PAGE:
New York

Chivas Clem

Maccarone | 630 Greenwich Street

By referencing the Mallarméan metaphysics of Yves Klein’s high-modernist “void” of 1960 in the title of his first solo show, Chivas Clem might be posing the possibility that a poetic revolution still lurks in the pornographic banality of today’s globalized, high-speed Spectacle. Or he might also be asking, skeptically: Is art even possible after Microsoft, after CNN? For “Leap into the Void,” Clem’s “material” of choice is the digital image—outputted onto glossy sheets of unframed photo paper and ink-jetted onto bare canvas. The content of these images is 95 percent the flimsy, flashy stuff of the Web, TV, and tabloids: paparazzi shots of scandal-branded celebrities, news photos ranging from a chained and blindfolded Lynette “Squeaky” Fromm in 1970-something to a captured Taliban soldier on a 2001 New York Times cover. There is a dandyish ease and perverse wit both in Clem’s nonchalant reduction of artmaking to the common, everyday activity of clicking-dragging-dropping and in his knack for interior decorating. Ease is part of the concept, slyly exposing the fact that every consumer of information and symbol manager today is, like it or not, basically operating as a conceptual artist. With the clean, lightheaded, lots-of-less (three floors’ worth) feel of this show, Clem doesn’t seem to be doing much more than clicking on “gallery.”

If Klein’s art was driven by a mystical fascination with nothingness—his sublime void was terrifying, but it also held the promise of purity and infinite rebirth, of beginning or creating again from zero—Clem leaps into the emptiness of TV Guide and takes the art world with him. In Untitled (Portrait of OJ Simpson), 1999, an enlarged page from a Sotheby’s catalogue shows a Warhol painting of Simpson offered for sale (to help fund his legal defense) by the accused murderer himself. Framing Hollywood, 2003, reproduces a magazine blurb (“Younger people enjoy art’s impact”) on recent art-buying trends among movie stars such as Cameron Diaz, while A Sentimental Education, 2003, exposes Andrew Cunanan’s taste for art history in a downloaded crime-scene photograph of Versace’s killer’s bookshelf. By revealing the mechanisms by which art, celebrity, and crime intersect and repeat one another, Clem makes a rudimentary diagram of the American psyche while flattening Klein’s cosmic nothingness onto the same surface that transmits and equalizes everything from the riots in Seattle to Calista Flockhart’s famously anorexic figure. If the information economy is our version of the void, the whole world has also become a readymade, and all its users appropriation artists. Clem’s leap into the fast, slick, immaterial material of the mass-media image (both the subject and the “support” of his practice) is potentially—and it’s an open question, left hanging here—the arrival of a new, post-Kleinian trickster art capable of reappropriating its own expropriation by media culture.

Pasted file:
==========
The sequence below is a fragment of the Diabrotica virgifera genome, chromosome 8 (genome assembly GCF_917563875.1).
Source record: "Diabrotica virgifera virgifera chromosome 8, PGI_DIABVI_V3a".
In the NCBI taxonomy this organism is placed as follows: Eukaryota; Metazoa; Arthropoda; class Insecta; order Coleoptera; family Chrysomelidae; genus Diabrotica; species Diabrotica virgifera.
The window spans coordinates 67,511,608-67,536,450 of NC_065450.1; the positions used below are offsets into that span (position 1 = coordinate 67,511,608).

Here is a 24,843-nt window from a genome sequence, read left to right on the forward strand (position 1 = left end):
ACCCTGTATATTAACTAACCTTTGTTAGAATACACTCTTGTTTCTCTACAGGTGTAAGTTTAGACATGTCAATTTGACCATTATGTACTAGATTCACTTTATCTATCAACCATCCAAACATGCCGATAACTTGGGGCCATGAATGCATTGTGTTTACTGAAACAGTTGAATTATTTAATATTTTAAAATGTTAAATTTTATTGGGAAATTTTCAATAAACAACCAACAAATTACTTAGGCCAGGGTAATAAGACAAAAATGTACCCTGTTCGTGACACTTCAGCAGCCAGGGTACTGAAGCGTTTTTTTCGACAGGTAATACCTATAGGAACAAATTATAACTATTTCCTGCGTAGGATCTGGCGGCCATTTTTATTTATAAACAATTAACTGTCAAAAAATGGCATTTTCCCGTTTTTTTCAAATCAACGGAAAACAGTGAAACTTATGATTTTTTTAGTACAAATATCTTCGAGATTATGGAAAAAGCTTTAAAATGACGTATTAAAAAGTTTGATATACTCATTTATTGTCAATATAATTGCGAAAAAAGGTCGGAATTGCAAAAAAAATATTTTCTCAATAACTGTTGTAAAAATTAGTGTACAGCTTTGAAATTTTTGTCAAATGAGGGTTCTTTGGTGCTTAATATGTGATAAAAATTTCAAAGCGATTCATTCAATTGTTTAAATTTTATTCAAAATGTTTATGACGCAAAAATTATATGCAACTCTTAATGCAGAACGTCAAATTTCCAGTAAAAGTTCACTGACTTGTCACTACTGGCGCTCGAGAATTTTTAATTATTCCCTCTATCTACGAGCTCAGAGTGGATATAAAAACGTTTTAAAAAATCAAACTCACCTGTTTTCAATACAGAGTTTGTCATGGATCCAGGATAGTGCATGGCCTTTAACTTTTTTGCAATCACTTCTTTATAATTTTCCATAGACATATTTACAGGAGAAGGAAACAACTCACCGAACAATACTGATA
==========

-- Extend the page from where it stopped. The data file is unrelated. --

The gallery’s ground floor is filled with a large video projection, also titled Leap into the Void, 2003, in which Clem literally reenacts Klein’s famous leap. Using a cheap blue-screen effect, the artist fakes his own suicide by jumping in front of an oncoming subway train, bringing the original Klein image back into contact with a distinctly local, New York–tabloid flavor. A final freeze-frame catches him in midair: a self-portrait of the artist as leaper—as leaping image. Also left in suspense is the question of a coming (thinner, faster, emptier, more abstract) subjectivity that might start again from the zero of today and make the void creative again.

John Kelsey